You have to give the Founders an A+ for brevity. Those 31 words cover a lot of ground, don’t they? The Constitution doesn’t go into any more detail over what specifically makes up “high crimes and misdemeanors,” but it’s been generally understood that impeachable offenses do not have to be a violation of criminal law. When leading the house minority, Gerald R. Ford (you know him, he later became the stumbling president) suggested that “An impeachable offense is whatever a majority of the House of Representatives considers it to be at a given moment in history.” For example, some future Oval Office occupant may give the Presidential Medal of Freedom to the cast of The Real. While not technically illegal, I think we can all agree the action would cause irreparable harm to the country, so that might be an impeachable offense. 

Per Article One of the Constitution, the House of Representatives is solely empowered to begin impeachment proceedings at the federal level. The process is simple, although cable pundits make it seem complicated. After some investigation, which may start just about anywhere, someone in the House of Representatives draws up articles of impeachment. This is nothing more than an itemized listing of bad behavior accusations. Once the articles are filed, the House votes, and if a simple majority of voting members present agree, then the offender has been duly impeached. 

What does that mean? Besides a few headlines and possible political clout impacts, not much. The impeachee still wakes up the next morning and goes to work, just like the day before. The only exception to their normal routine might be a ruthless slashing of their holiday card list. 

It’s the Senate that judges all legal proceedings that follow impeachment. Besides looking stern and speaking to news media about how unpatriotic the offending party is, they get to hear evidence, berate lawyers, and ultimately decide on guilt or innocence. 

Two-thirds of the present Senate has to agree before someone is deemed guilty. If it happens to be the President of the United States that’s getting impeached, then the Chief Justice of the Supreme Court presides over the trial.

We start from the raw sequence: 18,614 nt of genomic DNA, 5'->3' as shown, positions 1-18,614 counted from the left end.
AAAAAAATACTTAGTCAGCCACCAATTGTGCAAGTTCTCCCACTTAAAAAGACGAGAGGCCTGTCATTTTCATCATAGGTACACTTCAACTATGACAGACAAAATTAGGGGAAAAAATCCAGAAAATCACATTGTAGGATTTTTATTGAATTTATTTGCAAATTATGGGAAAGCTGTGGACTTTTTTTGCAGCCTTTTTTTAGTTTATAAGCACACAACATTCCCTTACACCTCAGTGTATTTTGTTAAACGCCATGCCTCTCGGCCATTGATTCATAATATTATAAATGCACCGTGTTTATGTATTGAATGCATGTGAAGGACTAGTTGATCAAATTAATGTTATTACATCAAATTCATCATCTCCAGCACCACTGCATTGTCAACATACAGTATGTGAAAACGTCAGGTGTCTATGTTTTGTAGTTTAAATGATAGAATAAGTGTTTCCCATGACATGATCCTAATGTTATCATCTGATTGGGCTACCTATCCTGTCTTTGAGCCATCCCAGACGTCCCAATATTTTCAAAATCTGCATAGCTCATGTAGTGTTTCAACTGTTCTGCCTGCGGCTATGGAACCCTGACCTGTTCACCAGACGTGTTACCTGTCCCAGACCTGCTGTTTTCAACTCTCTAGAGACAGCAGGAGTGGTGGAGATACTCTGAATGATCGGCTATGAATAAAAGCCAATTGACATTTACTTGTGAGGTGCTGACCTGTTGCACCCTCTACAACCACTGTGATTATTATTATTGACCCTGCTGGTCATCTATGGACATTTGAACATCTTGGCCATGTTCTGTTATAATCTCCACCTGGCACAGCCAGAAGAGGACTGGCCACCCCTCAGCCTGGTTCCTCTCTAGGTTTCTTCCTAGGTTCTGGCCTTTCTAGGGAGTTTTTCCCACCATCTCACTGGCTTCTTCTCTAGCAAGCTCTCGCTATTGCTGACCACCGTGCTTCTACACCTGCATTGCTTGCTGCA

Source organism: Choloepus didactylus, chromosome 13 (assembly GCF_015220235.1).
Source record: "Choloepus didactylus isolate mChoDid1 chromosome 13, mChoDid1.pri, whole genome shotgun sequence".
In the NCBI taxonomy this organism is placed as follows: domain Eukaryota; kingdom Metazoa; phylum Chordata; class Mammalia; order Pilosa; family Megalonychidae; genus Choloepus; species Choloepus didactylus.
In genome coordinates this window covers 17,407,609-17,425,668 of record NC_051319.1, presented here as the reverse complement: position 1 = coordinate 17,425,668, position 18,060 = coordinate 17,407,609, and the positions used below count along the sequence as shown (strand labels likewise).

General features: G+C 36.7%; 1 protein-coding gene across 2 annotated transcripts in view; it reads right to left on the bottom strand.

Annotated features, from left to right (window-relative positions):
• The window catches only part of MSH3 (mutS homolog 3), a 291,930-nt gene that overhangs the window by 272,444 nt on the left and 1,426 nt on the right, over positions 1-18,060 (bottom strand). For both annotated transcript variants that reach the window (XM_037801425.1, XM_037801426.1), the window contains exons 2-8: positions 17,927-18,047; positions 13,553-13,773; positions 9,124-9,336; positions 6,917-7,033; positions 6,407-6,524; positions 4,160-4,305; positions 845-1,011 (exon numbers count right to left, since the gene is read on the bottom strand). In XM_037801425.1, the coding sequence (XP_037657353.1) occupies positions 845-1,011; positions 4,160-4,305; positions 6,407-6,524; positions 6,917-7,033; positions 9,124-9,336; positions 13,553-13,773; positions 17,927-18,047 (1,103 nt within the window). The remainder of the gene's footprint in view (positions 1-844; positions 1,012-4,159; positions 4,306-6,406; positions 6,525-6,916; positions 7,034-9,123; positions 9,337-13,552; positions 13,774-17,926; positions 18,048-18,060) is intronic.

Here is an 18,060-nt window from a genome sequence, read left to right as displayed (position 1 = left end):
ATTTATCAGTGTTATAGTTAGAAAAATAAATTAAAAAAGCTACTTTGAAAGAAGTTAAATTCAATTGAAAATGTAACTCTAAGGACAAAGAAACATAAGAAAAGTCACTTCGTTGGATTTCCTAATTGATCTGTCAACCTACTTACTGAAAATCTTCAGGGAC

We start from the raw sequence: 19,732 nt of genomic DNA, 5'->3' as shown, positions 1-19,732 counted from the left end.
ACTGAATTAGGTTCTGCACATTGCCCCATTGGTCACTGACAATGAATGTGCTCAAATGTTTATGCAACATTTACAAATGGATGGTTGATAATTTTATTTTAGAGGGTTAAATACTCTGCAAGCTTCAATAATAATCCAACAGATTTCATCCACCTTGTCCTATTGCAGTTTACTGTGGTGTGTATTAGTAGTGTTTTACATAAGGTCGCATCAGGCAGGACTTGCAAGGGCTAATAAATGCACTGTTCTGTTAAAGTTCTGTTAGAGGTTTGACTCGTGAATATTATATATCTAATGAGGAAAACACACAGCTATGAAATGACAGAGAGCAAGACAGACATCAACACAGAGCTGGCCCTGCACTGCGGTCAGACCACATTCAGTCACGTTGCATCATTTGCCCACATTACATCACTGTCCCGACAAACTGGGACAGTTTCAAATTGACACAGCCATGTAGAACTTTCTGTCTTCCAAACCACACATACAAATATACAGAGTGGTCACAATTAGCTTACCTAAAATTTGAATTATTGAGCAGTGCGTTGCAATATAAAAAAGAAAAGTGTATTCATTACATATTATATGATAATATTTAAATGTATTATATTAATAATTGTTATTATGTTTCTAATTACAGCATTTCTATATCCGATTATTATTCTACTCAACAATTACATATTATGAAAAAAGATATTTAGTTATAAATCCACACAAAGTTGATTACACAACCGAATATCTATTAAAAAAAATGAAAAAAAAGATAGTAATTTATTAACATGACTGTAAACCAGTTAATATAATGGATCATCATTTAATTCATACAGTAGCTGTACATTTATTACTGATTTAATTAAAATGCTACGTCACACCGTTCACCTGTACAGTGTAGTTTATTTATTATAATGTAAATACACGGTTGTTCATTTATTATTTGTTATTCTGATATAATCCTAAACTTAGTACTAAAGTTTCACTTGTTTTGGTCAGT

While the senators can have a trial to determine whether the impeachment has teeth, their punishment options are limited. Should you ever get impeached, the Senate can only remove and disqualify you from “any office of honor, trust, or profit under the United States.” However, don’t think you’re off the hook from spending time in the slammer. If you did something illegal, you can still be arrested, indicted, tried, judged, and punished accordingly; it’s just not part of impeachment.

Oh, one more thing. Those handy presidential pardons don’t apply to those impeached. Presidents can’t pardon themselves or any other impeachees.


I think hell is having to work a Microsoft Windows help desk when the only caller is your grandmother.


If Aliens Watched TV…

Aliens watching TV

The internet can be useful for things other than passive aggressive aggression. For example, there’s a site that helps you figure out which TV show is reaching a given planet based on the current date and the planet’s distance from the MSNBCNNFOX towers. As I write this, the Tau Cetites are enjoying the very first Power Rangers episode. On a related note, I’d like to take this opportunity to apologize on behalf of all earthlings to citizens of the two potentially habitable planets there. 

Thinking about ET watching DirecTV from earth is an interesting idea, although somewhat of a fantasy. Since most TV viewers actually live on earth, signals aren’t optimized for deep space transmission. They’re broadcast spherically and if there’s any aiming done, it’s in the direction of the horizon. The problem is that any signals that do escape Earth become billions and billions of times weaker on the way to our interstellar neighbors. So, by the time Keeping Up with the Kardashians makes it to Proxima Centauri (4.244 light-years past that Taco Bell down the road), it’s coming across as unintelligible background noise devoid of meaning. You know, just like here on earth.